A charter school feeds the hand that bit it
BY NOW MOST people who follow education in Minnesota are aware of the Hmong College Prep Academy’s illegal $5 million investment in a hedge fund that ended up losing $4.3 million, costing the power couple who run the segregated St. Paul-based charter school their jobs and casting doubt on the long term viability of the institution.
As the messy saga unfolded, an opaque school finance and consulting outfit called The Anton Group weighed in on the scandal with two blog posts, the first in June of 2021, and the second in late September. In a nutshell, Anton’s assessment was: This is fraud! The following month, something weird happened: Despite Anton’s very public criticisms of HCPA, the company landed a $100k contract to clean up the mess. A month after that, Anton’s Finance Manager became the Chief Financial Officer of the school itself. And sometime between that second blog post in September and the hiring of Anton in October those two blog posts were deleted.
So what in the name of all that grifts is going on?
The Anton Group describes itself on its website as “provid[ing] a wide array of financial services to public charter schools, traditional public schools, and school support organizations.” Though Anton claims it provides services to “30+ schools” and that its employees possess “100 years of combined school finance experience” none of its employees or principals, or the schools where they work, are named on the site. None of the blog posts it publishes are signed.
The first blog post, from June, is now lost to the Internet bits. But its filename suggests a scathing take: “charter-school-investment-goes-sour-and-was-illegal.” The September post, headlined, “The Fraud That Just Won’t Go Away” and viewable at archive.org, asserts that the school and its bond underwriters defrauded investors by claiming the $5 million hedge fund investment was still intact:
HCP closed its most recent round of bond financing in late September 2020. In the Official Statement, which goes into every detail of the bond financing and financial reports/projections, the investment is reported on the June 30, 2020 financial statements at a balance of $5,000,000. Said differently: the $5M fraudulent investment was made prior to the September bond financing. This means neither the school, nor the school’s accountants, disclosed the true nature of the investment during the underwriting period the proceeds any debt issuance.
The post concludes rhetorically asking:
Was the disclosure of the investment intentionally withheld from the bond underwriters, legal consul, and investors? The answer is obvious.
Not long after this was posted it was removed. A short time later, on October 21, HCPA submitted a contract with The Anton Group for the school board’s approval that calls for a minimum of 650 hours work at $150/hr. (about $100k minimum). With the hiring of The Anton Group HCPA then set out to hire a new CFO with the help of TAG and its Managing Director Mike Pocrnich, who joined the Transition Team.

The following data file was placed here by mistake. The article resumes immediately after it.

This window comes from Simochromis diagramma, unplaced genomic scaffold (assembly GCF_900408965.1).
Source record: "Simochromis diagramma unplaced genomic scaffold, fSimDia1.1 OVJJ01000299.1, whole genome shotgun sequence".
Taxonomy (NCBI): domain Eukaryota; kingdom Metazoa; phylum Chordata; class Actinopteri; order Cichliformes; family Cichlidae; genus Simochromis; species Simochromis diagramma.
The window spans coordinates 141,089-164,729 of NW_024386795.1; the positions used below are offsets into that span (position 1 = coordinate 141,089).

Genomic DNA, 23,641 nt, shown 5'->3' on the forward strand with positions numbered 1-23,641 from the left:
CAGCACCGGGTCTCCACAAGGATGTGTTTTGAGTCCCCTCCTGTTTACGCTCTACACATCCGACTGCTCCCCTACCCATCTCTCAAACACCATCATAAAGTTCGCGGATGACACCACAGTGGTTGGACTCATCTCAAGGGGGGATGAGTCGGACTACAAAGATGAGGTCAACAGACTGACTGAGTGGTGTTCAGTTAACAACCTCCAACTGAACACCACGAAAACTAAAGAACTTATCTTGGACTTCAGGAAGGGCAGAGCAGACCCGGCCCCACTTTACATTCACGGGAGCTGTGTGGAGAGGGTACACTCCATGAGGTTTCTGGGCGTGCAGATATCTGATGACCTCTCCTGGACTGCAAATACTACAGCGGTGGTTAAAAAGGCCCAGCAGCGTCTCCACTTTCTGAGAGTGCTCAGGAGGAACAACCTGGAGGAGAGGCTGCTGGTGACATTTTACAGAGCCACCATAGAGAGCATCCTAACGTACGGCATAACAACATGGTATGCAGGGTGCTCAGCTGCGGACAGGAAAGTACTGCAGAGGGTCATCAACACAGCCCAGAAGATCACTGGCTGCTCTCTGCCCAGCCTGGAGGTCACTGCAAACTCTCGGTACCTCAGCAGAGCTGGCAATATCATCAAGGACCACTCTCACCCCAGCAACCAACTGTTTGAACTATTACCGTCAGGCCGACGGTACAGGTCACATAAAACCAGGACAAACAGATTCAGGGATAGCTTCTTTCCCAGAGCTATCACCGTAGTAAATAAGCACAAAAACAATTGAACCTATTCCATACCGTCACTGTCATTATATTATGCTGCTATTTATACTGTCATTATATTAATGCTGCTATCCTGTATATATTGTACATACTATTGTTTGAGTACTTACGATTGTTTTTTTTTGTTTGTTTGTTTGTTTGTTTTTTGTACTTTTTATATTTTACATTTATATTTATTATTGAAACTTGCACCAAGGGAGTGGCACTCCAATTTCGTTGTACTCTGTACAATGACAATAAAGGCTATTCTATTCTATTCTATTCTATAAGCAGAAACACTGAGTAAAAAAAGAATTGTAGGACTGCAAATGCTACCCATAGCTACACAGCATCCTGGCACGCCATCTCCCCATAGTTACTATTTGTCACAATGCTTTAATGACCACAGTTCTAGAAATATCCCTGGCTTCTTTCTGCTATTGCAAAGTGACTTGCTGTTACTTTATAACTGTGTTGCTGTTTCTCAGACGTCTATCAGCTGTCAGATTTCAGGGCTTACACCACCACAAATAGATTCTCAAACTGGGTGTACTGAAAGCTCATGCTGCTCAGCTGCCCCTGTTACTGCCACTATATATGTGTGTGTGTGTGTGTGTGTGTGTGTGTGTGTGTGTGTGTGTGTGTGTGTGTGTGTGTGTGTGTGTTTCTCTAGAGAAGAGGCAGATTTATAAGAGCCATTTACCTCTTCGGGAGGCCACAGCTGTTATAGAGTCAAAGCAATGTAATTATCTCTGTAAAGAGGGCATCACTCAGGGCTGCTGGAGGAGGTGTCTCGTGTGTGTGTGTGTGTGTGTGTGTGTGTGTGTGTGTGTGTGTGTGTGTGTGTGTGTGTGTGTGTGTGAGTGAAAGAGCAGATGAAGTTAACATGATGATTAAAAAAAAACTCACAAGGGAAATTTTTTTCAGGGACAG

The Anton Group had a hand both in defining the CFO job description and pay range, and the Transition Team with TAG’s Pocrnich then chose candidates to interview, and did the interviews. Finally, earlier this month HCPA announced that it had hired as its CFO David Kloskin, whose LinkedIn bio says he was Finance Manager at Anton from 2019-2021. It was like Dick Cheney being tasked to find a veep candidate, then deciding he’s the best choice.
The lawyer for HCPA, James Martin, said the school was unaware of the blog posts, which seems unlikely since Anton is apparently one of the leading finance firms for charter schools in the state, and the posts were distributed locally on social media. But even if that is true it doesn’t absolve Anton as it deleted those blog posts while seeking work with the targets of its criticism, so at least they felt the posts could pose a problem. The conflict is compounded by the fact that the blog posts are unsigned, so we don’t know if people who are now profiting off the scandal were the ones fanning the flames. Telephone calls and emails to Anton were not answered.
Was this an innocent case of institutions giving in to their critics and trying to do the right thing, or was it a case of getting a severe critic to back down by bringing them onboard? And what about TAG’s behavior? It’s highly suspicious – pouring the opprobrium on a school only to rush in to put out the fire – for a price. Either way it’s just another black eye for the Hmong College Prep Academy and its Authorizer, Bethel University, who you would think would bend over backwards at this point to avoid any appearance of impropriety.
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